Legal ethics faced considerable pressure in 2009 as the economy remained weak.1 Superior courts furloughed employees and closed their doors once a month,2 and law firm layoffs continued. U.S. District Judge Stephen G. Larson resigned his lifetime appointment, complaining his family could not live on his federal salary.3 Irked by leaks over his appointment to the California Court of Appeal of a political insider who had not practiced law in 21 years and a State Bar employee embezzlement scandal, Governor Arnold Schwarzenegger vetoed the State Bar dues bill (before eventually signing another version of it in January 2010).4
Reflecting the tidal wave of home foreclosures and related lawsuits, the State Bar's Committee on Professional Responsibility and Conduct (COPRAC) issued an Ethics Alert, warning California lawyers that ethics rules prohibit paying referral fees or splitting attorney's fees with foreclosure consultants and filing lawsuits simply to delay or impede foreclosure sales.5 By year-end, the State Bar's loan modification task force had obtained resignations from or placed on involuntary inactive status 14 lawyers, and state Attorney General Jerry Brown and the Justice Department were investigating and suing lawyers for loan modification scams.6
Major federal criminal cases collapsed due to prosecutorial misconduct. U.S. Attorney General Eric H. Holder Jr. agreed to set aside former Senator Ted Stevens's guilty verdict on corruption charges and dismissed the indictment due to the government's withholding of exculpatory evidence and misrepresentations to the court.7 In the case involving Broadcom Corporation and allegations of stock option backdating, Central District Judge Cormac J. Carney denounced the prosecutors' "shameful" intimidation of witnesses, which he said "distorted the truth-finding process and compromised the integrity of the trial." The judge dismissed charges against one of Broadcom's cofounders as well as a former chief financial officer, set aside another cofounder's felony guilty plea, and signaled his intention to dismiss the SEC's civil fraud complaint.8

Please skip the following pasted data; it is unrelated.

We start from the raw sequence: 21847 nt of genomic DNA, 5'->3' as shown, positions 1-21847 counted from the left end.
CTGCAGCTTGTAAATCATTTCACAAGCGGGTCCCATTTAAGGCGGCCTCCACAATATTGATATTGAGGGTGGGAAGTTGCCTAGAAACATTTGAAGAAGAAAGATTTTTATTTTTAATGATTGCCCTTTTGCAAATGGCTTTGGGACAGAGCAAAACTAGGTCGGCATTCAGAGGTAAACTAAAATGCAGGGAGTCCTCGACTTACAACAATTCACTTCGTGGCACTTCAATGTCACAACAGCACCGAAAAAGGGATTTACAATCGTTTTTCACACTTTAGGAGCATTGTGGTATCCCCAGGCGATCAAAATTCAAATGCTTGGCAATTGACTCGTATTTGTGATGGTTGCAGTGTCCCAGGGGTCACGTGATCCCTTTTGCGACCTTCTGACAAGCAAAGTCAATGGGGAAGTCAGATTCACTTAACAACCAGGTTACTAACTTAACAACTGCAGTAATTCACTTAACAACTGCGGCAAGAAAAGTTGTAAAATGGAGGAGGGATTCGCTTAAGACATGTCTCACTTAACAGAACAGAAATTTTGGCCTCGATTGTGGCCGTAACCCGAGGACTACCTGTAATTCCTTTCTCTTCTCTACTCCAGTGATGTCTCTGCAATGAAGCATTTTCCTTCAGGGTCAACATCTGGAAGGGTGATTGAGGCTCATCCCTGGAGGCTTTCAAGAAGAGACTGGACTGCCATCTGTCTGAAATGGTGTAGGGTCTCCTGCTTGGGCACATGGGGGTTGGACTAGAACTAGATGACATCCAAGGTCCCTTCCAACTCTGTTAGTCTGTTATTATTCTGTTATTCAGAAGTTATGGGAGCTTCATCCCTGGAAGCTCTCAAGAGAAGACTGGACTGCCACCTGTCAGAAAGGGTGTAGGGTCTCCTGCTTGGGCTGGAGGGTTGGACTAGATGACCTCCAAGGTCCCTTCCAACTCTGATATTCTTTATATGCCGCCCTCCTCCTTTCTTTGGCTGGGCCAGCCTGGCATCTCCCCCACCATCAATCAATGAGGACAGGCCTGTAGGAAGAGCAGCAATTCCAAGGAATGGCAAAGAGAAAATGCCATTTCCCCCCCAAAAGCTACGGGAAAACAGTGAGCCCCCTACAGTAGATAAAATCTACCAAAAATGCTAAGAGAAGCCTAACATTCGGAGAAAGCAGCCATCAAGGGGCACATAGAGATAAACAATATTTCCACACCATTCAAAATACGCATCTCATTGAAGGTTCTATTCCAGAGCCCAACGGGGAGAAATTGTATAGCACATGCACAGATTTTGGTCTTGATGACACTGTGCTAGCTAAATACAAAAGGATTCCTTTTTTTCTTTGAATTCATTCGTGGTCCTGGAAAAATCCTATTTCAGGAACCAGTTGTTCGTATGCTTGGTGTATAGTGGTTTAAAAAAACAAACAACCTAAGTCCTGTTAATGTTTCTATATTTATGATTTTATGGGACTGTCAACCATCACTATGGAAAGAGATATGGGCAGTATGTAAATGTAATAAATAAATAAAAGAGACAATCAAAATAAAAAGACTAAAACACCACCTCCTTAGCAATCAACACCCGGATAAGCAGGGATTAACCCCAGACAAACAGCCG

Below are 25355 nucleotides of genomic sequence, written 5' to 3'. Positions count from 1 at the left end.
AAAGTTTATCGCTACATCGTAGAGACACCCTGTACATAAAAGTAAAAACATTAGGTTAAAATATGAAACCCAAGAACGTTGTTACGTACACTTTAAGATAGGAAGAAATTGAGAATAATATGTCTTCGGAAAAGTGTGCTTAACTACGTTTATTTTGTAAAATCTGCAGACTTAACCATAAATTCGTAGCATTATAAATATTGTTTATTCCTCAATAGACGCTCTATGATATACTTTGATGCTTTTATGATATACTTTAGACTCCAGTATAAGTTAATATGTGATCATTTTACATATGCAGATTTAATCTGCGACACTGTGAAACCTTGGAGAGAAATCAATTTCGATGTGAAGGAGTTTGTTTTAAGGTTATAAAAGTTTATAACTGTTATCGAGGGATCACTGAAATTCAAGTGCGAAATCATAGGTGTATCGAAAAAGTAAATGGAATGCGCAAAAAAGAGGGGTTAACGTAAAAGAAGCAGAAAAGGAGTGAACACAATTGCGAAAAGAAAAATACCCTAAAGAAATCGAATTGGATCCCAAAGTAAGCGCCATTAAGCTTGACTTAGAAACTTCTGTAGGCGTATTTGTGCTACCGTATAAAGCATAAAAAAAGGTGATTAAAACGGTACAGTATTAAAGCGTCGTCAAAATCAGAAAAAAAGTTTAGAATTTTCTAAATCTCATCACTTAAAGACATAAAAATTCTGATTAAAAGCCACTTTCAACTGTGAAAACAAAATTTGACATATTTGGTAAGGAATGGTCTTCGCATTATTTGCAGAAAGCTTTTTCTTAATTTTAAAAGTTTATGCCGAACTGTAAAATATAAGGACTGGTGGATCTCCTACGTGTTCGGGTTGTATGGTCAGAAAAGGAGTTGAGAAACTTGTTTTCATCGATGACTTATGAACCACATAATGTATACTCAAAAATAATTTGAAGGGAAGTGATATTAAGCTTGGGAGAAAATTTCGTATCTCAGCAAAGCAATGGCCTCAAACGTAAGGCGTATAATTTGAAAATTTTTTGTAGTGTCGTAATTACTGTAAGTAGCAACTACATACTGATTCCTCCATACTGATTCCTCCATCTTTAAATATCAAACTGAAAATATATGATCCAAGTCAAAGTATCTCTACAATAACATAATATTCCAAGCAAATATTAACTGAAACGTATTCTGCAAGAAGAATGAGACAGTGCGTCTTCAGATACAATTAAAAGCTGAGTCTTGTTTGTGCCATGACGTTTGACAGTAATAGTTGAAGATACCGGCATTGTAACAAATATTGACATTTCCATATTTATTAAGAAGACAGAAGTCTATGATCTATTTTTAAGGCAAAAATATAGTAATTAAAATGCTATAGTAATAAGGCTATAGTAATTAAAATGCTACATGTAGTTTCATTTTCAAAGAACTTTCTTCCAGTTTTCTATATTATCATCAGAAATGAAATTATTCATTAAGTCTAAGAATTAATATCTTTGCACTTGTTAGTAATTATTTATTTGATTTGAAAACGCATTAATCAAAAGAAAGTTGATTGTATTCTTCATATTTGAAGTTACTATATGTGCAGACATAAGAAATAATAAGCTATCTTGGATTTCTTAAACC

Efforts to disbar or discipline former Bush Administration lawyers for excusing torture were met with skepticism. Ninth Circuit Judge Jay Bybee even set up a legal defense fund.9 Northern District Judge Jeffrey S. White, however, refused to dismiss a torture victim's lawsuit against John Yoo for crafting policy that allegedly deprived the plaintiff of his constitutional rights. "Like any other government official, government lawyers are responsible for the foreseeable consequences of their conduct," the court held.10
Last year the U.S. Supreme Court made its own foray into legal ethics issues. In Mohawk Industries, Inc. v. Carpenter,11 the Court held that discovery orders compelling the production of information claimed to be privileged do not qualify for immediate appeal under the collateral order doctrine.
Colleagues and friends mourned the death of lawyer Jeffrey A. Tidus, who was shot by an unknown assailant outside his Rolling Hills Estates home on December 7, 2009. A member of COPRAC and the Los Angeles County Bar Association's Professional Responsibility and Ethics Committee (PREC), Tidus left a wife and daughter and a legacy of selfless service to the bar and the integrity of the profession.
The attorney-client privilege was the subject of significant decisions in 2009. In Costco Wholesale Corporation v. Superior Court,12 the California Supreme Court granted review after the Los Angeles Superior Court ordered the production of portions of an opinion letter from the Sheppard Mullin law firm to its client Costco, and the Second District Court of Appeal denied a petition for a writ of mandate to block production. At issue was whether statements by employees interviewed by a Sheppard Mullin partner and reflected in her opinion letter were confidential and protected by the attorney-client privilege. The superior court ordered Costco to submit its lawyer's letter for in camera review by a discovery referee, who concluded the employee statements were not privileged because they were obtained by the lawyer "in her role as fact-finder rather than attorney, a role that could have been performed by a non-attorney."13 The court of appeal denied Costco's writ petition, ruling narrowly that it had not shown that production of the allegedly privileged letter would cause irreparable harm.14